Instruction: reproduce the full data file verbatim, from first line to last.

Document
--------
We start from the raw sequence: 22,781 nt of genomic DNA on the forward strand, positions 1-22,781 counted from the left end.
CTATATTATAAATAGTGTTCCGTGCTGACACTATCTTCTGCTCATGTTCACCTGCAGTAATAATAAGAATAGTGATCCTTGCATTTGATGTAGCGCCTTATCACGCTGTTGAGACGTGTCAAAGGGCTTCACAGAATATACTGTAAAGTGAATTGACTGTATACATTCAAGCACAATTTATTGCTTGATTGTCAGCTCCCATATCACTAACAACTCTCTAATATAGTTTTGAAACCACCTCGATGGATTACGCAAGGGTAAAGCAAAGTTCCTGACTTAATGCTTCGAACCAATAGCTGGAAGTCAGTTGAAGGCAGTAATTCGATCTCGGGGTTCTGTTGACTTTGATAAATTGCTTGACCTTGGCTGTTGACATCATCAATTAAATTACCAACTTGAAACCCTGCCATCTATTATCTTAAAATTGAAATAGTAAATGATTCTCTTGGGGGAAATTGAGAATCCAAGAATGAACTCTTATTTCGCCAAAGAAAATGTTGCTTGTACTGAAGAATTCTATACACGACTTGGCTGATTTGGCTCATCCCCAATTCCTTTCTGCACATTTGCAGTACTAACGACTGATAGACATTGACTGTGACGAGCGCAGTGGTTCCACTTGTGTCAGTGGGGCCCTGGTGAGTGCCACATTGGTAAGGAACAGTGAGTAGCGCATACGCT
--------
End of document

We start from the raw sequence: 22,781 nt of genomic DNA on the forward strand, positions 1-22,781 counted from the left end.
CTATATTATAAATAGTGTTCCGTGCTGACACTATCTTCTGCTCATGTTCACCTGCAGTAATAATAAGAATAGTGATCCTTGCATTTGATGTAGCGCCTTATCACGCTGTTGAGACGTGTCAAAGGGCTTCACAGAATATACTGTAAAGTGAATTGACTGTATACATTCAAGCACAATTTATTGCTTGATTGTCAGCTCCCATATCACTAACAACTCTCTAATATAGTTTTGAAACCACCTCGATGGATTACGCAAGGGTAAAGCAAAGTTCCTGACTTAATGCTTCGAACCAATAGCTGGAAGTCAGTTGAAGGCAGTAATTCGATCTCGGGGTTCTGTTGACTTTGATAAATTGCTTGACCTTGGCTGTTGACATCATCAATTAAATTACCAACTTGAAACCCTGCCATCTATTATCTTAAAATTGAAATAGTAAATGATTCTCTTGGGGGAAATTGAGAATCCAAGAATGAACTCTTATTTCGCCAAAGAAAATGTTGCTTGTACTGAAGAATTCTATACACGACTTGGCTGATTTGGCTCATCCCCAATTCCTTTCTGCACATTTGCAGTACTAACGACTGATAGACATTGACTGTGACGAGCGCAGTGGTTCCACTTGTGTCAGTGGGGCCCTGGTGAGTGCCACATTGGTAAGGAACAGTGAGTAGCGCATACGCT